DAVID RUFFIN: My Whole World Ended (The Moment You Left Me); I’ve Got To Find Myself A Brand New Baby (Tamla Motown TMG 689).
Not exactly going out on a limb to say that this will be a hit, as not only is it a smash in America, but also these days the climate seems right for ANYTHING from Motown, new or old. The ex-Temptation sounds exactly that as he does a “My Girl” type of song, and, although I hate to say it, this really is the formula as before. It’s a pretty good formula, though, and if the British public can stand all those older Tamlas, it can stand this also, as it steps back a few years in style. Equally nice flip has rather more expressive singing from Dave. Now the great British public will go and prove me wrong! CHART CERTAINTY
TOMMY ROE: Dizzy; The You I Need (Stateside SS 2143).
Erstwhile top popster from the early ’60s, Tommy’s just had a U.S. chart topper with this bit of superior Bubble Gum Music (unfair to call it that, really, but it is very Pop and has definite elements of that style). Nice rumbling piano and heavy violin bits, beat emphasized by organ, and a simple set of teen lyrics with catchy repetitive “Dizzy” chanting. Tommy always was a classy performer of dignified bearing, and it’s good to see him doing well again. Bright ‘n’ bouncy flip. The very busy Steve Barri produced. CHART PROBABILITY
MAMA CASS: Move In A Little Closer, Baby; I Can Dream Can’t I (Stateside/Dunhill SS 8014).
Cue for countless boring articles headlined “Mama Cass Anita Harris-s Harmony Grass”. So – it’s a good enough song, as most Radio 1 listeners can testify, and though she’s kinda big there’s room for Cass too. Try the quiet and melodic flip, which is a good smoochie. Another Steve Barri production. CHART POSSIBILITY. Continue reading “March 22, 1969: David Ruffin, Tommy Roe, Mama Cass, Sarah Vaughan & Billy Eckstine, Judy Collins”
Editor’s note: a few of James’s earlier single reviews for Record Mirror have surfaced, spanning from 1969 to 1974. These will also be posted on this blog.
DIONNE WARWICK: This Girl’s In Love With You; Lonely In My Heart/Dream Sweet Dreamer (Pye International 7N 25484).
Right and proper that Dionne should sing Herb Alpert’s big vocal hit, as it is of course a Bacharach and David song (of exceptional beauty, which everyone must know already). This is much the same as Herb’s version — if not better — except that in place of his trumpet it has what sounds like, but surely can’t be, comb and paper! The song is so good that it should be a smash again with no difficulty, and is already just that in America. Some confusion over what the flip is, but if it’s “Lonely In My Heart” it’s nice. CHART CERTAINTY.
TYRONE DAVIS: Can I Change My Mind; A Woman Needs To Be Loved (Atlantic 584253).
Release at last for this monster American R&B/ Pop smash. Tyrone Davis debuts most impressively, and, if he can maintain this quality, should soon become a Giant of Soul (Doctor Soul’s prediction). With a fantastically powerful but beautifully controlled, roaring, Little Milton-ish voice, he power-drives through the gentle B-side slowie with such force that it gave me goose-bumps on first hearing! However, it’s the ambiguous-beat, slowish and catchy “Can I Change My Mind” that should be a hit, especially just after “For Once In My Life’s” success. Tony Blackburn, please play it! CHART POSSIBILITY.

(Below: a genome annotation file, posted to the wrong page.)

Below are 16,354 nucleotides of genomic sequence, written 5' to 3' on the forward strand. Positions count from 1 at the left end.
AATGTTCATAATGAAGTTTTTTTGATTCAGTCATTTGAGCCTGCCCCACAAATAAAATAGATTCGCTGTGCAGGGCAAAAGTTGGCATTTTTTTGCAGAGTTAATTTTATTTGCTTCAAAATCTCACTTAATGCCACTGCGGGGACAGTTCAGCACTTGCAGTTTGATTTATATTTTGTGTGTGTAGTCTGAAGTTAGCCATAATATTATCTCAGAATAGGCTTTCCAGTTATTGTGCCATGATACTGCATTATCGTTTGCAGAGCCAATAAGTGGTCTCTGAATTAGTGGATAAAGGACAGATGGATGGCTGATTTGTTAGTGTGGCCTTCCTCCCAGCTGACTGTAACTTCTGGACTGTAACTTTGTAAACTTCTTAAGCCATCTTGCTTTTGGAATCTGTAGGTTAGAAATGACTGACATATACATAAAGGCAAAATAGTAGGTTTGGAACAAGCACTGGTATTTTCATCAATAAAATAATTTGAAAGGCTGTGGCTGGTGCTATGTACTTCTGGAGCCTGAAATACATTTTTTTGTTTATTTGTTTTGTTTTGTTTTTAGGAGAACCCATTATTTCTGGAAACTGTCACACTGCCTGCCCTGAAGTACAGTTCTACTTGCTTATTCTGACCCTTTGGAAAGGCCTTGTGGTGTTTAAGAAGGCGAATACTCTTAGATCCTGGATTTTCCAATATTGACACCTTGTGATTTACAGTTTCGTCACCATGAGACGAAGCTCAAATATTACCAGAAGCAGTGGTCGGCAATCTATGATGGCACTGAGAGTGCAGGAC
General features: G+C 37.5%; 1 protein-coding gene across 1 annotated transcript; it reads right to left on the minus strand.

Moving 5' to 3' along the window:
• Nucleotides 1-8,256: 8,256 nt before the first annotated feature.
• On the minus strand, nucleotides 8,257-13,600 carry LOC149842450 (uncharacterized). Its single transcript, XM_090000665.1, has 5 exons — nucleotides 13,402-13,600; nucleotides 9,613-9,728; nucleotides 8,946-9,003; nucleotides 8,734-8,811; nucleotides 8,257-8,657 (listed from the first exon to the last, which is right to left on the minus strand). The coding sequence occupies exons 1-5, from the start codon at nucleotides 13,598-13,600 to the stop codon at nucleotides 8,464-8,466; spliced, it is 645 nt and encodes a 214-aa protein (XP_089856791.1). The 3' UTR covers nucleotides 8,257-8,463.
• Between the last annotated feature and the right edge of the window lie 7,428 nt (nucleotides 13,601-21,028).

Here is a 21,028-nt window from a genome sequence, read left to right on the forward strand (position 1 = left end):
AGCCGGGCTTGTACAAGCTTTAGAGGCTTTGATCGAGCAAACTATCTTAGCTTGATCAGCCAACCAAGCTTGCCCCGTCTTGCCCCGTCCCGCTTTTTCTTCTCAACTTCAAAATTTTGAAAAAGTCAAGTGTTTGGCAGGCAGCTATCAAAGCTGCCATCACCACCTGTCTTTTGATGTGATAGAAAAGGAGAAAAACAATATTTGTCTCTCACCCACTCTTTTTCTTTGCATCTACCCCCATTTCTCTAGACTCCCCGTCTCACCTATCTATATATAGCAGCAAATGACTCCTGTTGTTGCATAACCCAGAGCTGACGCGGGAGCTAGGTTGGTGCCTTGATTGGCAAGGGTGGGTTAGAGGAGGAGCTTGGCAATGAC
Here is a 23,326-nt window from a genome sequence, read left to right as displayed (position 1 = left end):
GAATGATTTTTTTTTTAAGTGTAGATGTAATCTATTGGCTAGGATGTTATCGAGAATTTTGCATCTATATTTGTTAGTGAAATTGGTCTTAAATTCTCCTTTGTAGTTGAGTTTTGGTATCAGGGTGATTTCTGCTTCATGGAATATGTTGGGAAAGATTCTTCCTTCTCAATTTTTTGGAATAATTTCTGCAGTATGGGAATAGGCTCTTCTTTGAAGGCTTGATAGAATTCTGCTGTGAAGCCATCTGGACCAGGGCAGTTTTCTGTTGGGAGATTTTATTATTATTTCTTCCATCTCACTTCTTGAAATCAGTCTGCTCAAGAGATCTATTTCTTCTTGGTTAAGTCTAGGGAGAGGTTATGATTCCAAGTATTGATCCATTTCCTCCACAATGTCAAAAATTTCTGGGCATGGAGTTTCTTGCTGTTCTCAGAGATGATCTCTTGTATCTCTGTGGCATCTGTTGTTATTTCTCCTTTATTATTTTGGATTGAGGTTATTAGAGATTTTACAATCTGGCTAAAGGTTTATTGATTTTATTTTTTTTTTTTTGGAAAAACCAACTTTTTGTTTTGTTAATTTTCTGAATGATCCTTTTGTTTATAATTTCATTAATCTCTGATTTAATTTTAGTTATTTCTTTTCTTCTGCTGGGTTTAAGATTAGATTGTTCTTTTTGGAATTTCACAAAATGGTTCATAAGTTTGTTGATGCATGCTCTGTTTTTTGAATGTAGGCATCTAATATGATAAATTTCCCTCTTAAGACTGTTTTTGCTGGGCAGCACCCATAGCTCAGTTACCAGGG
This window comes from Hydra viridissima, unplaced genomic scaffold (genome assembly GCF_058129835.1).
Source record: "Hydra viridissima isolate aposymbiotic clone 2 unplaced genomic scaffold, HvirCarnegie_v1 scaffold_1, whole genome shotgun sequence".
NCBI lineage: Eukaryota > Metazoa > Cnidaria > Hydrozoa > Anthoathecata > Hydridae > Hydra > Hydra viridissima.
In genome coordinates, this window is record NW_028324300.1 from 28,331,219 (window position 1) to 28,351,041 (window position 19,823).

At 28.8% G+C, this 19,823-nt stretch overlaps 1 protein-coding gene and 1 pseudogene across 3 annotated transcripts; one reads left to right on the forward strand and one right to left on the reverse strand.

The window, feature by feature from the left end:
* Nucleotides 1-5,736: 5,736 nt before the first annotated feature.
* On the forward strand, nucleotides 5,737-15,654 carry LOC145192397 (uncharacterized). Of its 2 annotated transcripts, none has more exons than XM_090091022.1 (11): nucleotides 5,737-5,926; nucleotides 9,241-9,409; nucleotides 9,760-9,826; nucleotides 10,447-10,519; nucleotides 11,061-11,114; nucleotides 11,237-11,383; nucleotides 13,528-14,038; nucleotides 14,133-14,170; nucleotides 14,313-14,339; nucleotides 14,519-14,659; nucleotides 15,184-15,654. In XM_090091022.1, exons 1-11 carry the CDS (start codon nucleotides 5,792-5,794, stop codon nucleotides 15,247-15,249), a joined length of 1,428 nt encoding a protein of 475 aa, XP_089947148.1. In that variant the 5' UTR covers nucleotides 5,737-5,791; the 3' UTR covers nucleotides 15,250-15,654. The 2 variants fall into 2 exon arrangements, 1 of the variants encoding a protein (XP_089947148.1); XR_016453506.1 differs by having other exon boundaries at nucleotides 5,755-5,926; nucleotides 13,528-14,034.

STEVIE WONDER: I Don’t Know Why; My Cherie Amour (Tamla Motown TMG 690).
Lovely freaky noises lead into mature-voiced Stevie, who pours his heart out more and more as the strings and brass build and build. The mid-tempo slowie is nowhere near as melodious as “For Once In My Life”, and will probably have less wide-spread appeal as a consequence, but it must sell well just on the strength of Stevie’s impassioned delivery . . . he leaves you feeling quite limp! For melody lovers, the pretty flip is the side, and it could be equally popular. CHART CERTAINTY. Continue reading “March 15, 1969: Dionne Warwick, Tyrone Davis, Stevie Wonder, The Rascals, Richie Stevens”
LEE DORSEY: I’m Gonna Sit Right Down And Write Myself A Letter; Little Ba-by (Bell BLL 1051).
The oldie given the New Orleans treatment – and it could go well with the mums and dads. Insinuous flip, but ’tain’t no big thing.
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LITTLE MILTON: Grits Ain’t Groceries; I Can’t Quit You (Chess CRS).
Up-dated funky, brassy version of Titus Turner’s “All Around The World” (which was Little Willie John’s first hit) that is doing well in America. Edward L. Bakewell III and all Blues freaks should dig the generously long (6.35) flip, which has plenty of Milton’s guitar and impassioned vocal. Check it out.
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TONY JOE WHITE: Polk Salad Annie; Aspen Colorado (Monument MON 1031).
“Soul Francisco” was a gas . . . now this! Rosko’s hip to Tony Joe and if you’ve missed him playing this, go hear it now! Another “down in Louisiana”-type lyric admittedly, but with funky beat, brass, guitar, and that distinctive voice over all. Slow and more stereotyped “Aspen” tells an autobiographical tale.
* * * * * * Continue reading “March 1, 1969: Lee Dorsey, Little Milton, Tony Joe White, Ben E. King, Bobby Womack”